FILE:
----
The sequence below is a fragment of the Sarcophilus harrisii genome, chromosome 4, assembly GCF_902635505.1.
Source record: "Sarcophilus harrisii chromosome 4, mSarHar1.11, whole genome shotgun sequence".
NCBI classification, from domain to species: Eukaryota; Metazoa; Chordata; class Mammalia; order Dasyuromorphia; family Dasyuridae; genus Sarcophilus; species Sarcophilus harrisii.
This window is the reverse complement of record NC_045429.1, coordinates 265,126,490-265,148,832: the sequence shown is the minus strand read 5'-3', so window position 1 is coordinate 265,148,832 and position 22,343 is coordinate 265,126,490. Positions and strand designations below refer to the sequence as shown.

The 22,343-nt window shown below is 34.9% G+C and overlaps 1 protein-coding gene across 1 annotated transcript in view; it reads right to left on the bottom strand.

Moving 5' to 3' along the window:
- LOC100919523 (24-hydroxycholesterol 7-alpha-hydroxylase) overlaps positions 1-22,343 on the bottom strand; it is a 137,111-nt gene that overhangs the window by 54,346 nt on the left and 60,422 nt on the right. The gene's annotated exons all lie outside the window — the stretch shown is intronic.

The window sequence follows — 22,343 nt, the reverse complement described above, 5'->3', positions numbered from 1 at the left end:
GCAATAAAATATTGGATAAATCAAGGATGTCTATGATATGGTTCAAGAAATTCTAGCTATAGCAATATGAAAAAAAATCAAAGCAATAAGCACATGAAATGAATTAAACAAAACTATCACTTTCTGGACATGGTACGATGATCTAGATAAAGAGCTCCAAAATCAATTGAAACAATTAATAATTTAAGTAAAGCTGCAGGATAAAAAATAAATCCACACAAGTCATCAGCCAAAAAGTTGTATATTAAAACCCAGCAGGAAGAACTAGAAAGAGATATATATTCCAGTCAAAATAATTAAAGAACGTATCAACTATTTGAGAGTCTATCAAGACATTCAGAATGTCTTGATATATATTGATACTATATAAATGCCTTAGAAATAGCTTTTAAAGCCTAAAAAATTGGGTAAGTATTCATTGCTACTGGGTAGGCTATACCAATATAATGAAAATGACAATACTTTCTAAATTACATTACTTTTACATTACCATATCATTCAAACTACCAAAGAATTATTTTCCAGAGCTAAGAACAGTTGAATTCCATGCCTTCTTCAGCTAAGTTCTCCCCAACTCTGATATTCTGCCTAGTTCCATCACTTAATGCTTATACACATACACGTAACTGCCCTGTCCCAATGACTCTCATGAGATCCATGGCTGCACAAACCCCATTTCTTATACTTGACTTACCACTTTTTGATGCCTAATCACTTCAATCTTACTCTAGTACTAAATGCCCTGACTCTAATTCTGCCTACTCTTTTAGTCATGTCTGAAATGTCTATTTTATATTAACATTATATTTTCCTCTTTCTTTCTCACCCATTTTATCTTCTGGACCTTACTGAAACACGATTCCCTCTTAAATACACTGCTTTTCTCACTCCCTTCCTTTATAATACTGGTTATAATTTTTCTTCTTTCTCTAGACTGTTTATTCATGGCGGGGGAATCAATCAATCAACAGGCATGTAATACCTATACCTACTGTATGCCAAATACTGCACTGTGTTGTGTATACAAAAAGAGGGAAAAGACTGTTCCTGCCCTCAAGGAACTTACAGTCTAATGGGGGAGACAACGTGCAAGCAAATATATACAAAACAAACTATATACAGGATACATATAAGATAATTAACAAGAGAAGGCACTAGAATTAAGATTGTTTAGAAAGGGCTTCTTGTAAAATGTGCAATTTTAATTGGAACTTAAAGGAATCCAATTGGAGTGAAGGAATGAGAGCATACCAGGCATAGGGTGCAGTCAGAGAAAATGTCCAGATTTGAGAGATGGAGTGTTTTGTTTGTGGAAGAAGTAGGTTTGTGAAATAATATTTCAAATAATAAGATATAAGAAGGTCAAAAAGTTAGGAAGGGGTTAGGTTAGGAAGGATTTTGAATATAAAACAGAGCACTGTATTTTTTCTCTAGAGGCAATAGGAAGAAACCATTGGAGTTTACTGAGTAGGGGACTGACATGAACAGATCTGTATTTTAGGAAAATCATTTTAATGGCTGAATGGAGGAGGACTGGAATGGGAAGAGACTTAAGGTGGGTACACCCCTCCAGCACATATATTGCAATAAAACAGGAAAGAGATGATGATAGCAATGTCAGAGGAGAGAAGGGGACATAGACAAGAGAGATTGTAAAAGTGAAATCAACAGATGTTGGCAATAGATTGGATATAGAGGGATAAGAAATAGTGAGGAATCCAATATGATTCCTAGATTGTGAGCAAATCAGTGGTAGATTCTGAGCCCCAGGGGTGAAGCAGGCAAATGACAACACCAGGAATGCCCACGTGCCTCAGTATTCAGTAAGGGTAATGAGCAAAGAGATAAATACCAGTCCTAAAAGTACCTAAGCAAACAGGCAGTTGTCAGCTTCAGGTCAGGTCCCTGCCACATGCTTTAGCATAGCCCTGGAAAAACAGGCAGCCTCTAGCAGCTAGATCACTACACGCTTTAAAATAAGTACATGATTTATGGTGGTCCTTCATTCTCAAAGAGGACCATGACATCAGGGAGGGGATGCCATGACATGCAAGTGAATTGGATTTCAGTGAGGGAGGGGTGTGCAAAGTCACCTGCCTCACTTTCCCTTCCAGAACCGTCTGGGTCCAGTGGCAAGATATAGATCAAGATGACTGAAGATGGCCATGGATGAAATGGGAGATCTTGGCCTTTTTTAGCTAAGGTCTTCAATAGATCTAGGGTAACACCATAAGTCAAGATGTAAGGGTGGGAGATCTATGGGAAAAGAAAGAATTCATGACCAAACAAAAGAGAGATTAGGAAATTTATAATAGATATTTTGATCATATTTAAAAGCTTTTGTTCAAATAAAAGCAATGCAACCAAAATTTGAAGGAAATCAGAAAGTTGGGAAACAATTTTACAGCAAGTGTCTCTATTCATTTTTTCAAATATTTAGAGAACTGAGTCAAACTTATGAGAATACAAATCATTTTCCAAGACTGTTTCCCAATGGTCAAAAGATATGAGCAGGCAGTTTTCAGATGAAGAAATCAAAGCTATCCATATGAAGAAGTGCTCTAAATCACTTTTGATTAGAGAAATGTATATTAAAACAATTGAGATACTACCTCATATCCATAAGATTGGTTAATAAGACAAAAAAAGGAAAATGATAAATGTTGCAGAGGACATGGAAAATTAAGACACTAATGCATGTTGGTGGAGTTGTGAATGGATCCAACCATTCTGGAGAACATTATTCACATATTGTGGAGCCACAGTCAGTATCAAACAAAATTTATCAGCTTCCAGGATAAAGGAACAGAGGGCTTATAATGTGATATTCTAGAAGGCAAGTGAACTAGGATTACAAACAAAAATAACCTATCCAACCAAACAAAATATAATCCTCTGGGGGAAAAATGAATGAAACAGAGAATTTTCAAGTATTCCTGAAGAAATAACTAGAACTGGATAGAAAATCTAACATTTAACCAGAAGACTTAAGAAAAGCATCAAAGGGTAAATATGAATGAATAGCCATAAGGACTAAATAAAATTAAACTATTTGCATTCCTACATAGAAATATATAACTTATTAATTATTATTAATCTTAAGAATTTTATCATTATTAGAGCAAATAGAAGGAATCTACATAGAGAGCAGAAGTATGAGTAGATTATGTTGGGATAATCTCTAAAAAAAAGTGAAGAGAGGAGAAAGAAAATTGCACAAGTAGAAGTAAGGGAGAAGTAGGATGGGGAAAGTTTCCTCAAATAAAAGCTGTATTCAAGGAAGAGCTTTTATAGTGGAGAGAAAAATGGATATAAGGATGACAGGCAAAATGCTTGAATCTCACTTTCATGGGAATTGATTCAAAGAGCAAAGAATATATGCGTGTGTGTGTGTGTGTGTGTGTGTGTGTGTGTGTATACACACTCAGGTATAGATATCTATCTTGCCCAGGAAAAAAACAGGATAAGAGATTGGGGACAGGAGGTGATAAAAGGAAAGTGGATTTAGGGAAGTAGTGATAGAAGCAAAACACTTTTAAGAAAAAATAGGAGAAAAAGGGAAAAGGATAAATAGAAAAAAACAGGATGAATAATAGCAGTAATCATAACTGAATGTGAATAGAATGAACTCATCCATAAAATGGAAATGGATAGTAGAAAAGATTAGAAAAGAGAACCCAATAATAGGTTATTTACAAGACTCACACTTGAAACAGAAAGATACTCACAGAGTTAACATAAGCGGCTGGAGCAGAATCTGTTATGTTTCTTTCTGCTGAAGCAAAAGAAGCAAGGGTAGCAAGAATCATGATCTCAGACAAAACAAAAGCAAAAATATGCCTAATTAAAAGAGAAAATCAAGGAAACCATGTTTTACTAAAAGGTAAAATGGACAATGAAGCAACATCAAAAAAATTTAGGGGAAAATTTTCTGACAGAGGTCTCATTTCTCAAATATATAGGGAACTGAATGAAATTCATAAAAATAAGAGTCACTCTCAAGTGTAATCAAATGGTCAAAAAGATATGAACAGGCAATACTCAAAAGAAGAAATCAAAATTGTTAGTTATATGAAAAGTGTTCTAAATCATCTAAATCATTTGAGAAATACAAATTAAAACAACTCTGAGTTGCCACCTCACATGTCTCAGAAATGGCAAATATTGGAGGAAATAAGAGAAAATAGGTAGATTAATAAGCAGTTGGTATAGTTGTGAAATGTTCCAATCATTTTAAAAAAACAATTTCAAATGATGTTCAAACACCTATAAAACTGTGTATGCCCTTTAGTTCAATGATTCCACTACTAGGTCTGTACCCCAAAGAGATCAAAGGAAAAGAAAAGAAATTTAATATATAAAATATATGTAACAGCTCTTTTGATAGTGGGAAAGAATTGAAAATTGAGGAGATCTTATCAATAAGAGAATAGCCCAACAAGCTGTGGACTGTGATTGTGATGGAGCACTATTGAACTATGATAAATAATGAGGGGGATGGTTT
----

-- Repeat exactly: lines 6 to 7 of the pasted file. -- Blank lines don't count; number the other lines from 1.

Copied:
Moving 5' to 3' along the window:
- LOC100919523 (24-hydroxycholesterol 7-alpha-hydroxylase) overlaps positions 1-22,343 on the bottom strand; it is a 137,111-nt gene that overhangs the window by 54,346 nt on the left and 60,422 nt on the right. The gene's annotated exons all lie outside the window — the stretch shown is intronic.